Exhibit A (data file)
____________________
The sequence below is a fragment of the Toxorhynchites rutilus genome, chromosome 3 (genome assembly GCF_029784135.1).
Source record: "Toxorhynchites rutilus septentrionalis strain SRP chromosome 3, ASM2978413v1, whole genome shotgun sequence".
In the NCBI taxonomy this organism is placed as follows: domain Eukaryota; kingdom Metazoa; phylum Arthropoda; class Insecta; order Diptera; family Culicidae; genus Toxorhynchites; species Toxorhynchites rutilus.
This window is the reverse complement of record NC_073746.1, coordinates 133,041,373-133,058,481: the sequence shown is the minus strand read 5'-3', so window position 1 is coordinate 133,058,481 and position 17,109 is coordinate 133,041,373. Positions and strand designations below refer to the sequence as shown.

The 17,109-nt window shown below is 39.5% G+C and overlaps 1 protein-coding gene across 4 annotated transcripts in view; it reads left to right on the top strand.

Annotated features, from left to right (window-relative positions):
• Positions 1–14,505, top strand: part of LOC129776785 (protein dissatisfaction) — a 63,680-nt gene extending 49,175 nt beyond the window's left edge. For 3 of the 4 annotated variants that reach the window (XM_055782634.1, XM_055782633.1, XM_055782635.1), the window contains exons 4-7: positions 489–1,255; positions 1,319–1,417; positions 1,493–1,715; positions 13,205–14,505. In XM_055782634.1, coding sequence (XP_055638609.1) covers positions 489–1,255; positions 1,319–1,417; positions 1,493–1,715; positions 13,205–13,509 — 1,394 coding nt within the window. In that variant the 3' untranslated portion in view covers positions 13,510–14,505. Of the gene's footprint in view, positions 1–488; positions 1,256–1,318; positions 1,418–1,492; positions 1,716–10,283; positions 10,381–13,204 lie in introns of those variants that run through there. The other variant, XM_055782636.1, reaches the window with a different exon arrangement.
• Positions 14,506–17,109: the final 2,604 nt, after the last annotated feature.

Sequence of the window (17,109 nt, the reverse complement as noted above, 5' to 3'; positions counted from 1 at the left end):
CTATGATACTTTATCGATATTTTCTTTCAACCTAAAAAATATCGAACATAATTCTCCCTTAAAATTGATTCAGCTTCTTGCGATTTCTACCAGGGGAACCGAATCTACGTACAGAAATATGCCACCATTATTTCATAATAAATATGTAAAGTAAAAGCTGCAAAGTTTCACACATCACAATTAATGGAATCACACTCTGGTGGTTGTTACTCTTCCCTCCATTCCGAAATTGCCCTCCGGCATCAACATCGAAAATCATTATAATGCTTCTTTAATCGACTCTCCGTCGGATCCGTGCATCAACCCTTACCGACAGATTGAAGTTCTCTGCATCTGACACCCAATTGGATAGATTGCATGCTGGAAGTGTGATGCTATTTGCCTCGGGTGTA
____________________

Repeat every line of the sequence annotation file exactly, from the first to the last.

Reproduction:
The sequence below is a fragment of the Toxorhynchites rutilus genome, chromosome 3 (genome assembly GCF_029784135.1).
Source record: "Toxorhynchites rutilus septentrionalis strain SRP chromosome 3, ASM2978413v1, whole genome shotgun sequence".
In the NCBI taxonomy this organism is placed as follows: domain Eukaryota; kingdom Metazoa; phylum Arthropoda; class Insecta; order Diptera; family Culicidae; genus Toxorhynchites; species Toxorhynchites rutilus.
This window is the reverse complement of record NC_073746.1, coordinates 133,041,373-133,058,481: the sequence shown is the minus strand read 5'-3', so window position 1 is coordinate 133,058,481 and position 17,109 is coordinate 133,041,373. Positions and strand designations below refer to the sequence as shown.

The 17,109-nt window shown below is 39.5% G+C and overlaps 1 protein-coding gene across 4 annotated transcripts in view; it reads left to right on the top strand.

Annotated features, from left to right (window-relative positions):
• Positions 1–14,505, top strand: part of LOC129776785 (protein dissatisfaction) — a 63,680-nt gene extending 49,175 nt beyond the window's left edge. For 3 of the 4 annotated variants that reach the window (XM_055782634.1, XM_055782633.1, XM_055782635.1), the window contains exons 4-7: positions 489–1,255; positions 1,319–1,417; positions 1,493–1,715; positions 13,205–14,505. In XM_055782634.1, coding sequence (XP_055638609.1) covers positions 489–1,255; positions 1,319–1,417; positions 1,493–1,715; positions 13,205–13,509 — 1,394 coding nt within the window. In that variant the 3' untranslated portion in view covers positions 13,510–14,505. Of the gene's footprint in view, positions 1–488; positions 1,256–1,318; positions 1,418–1,492; positions 1,716–10,283; positions 10,381–13,204 lie in introns of those variants that run through there. The other variant, XM_055782636.1, reaches the window with a different exon arrangement.
• Positions 14,506–17,109: the final 2,604 nt, after the last annotated feature.

Sequence of the window (17,109 nt, the reverse complement as noted above, 5' to 3'; positions counted from 1 at the left end):
CTATGATACTTTATCGATATTTTCTTTCAACCTAAAAAATATCGAACATAATTCTCCCTTAAAATTGATTCAGCTTCTTGCGATTTCTACCAGGGGAACCGAATCTACGTACAGAAATATGCCACCATTATTTCATAATAAATATGTAAAGTAAAAGCTGCAAAGTTTCACACATCACAATTAATGGAATCACACTCTGGTGGTTGTTACTCTTCCCTCCATTCCGAAATTGCCCTCCGGCATCAACATCGAAAATCATTATAATGCTTCTTTAATCGACTCTCCGTCGGATCCGTGCATCAACCCTTACCGACAGATTGAAGTTCTCTGCATCTGACACCCAATTGGATAGATTGCATGCTGGAAGTGTGATGCTATTTGCCTCGGGTGTA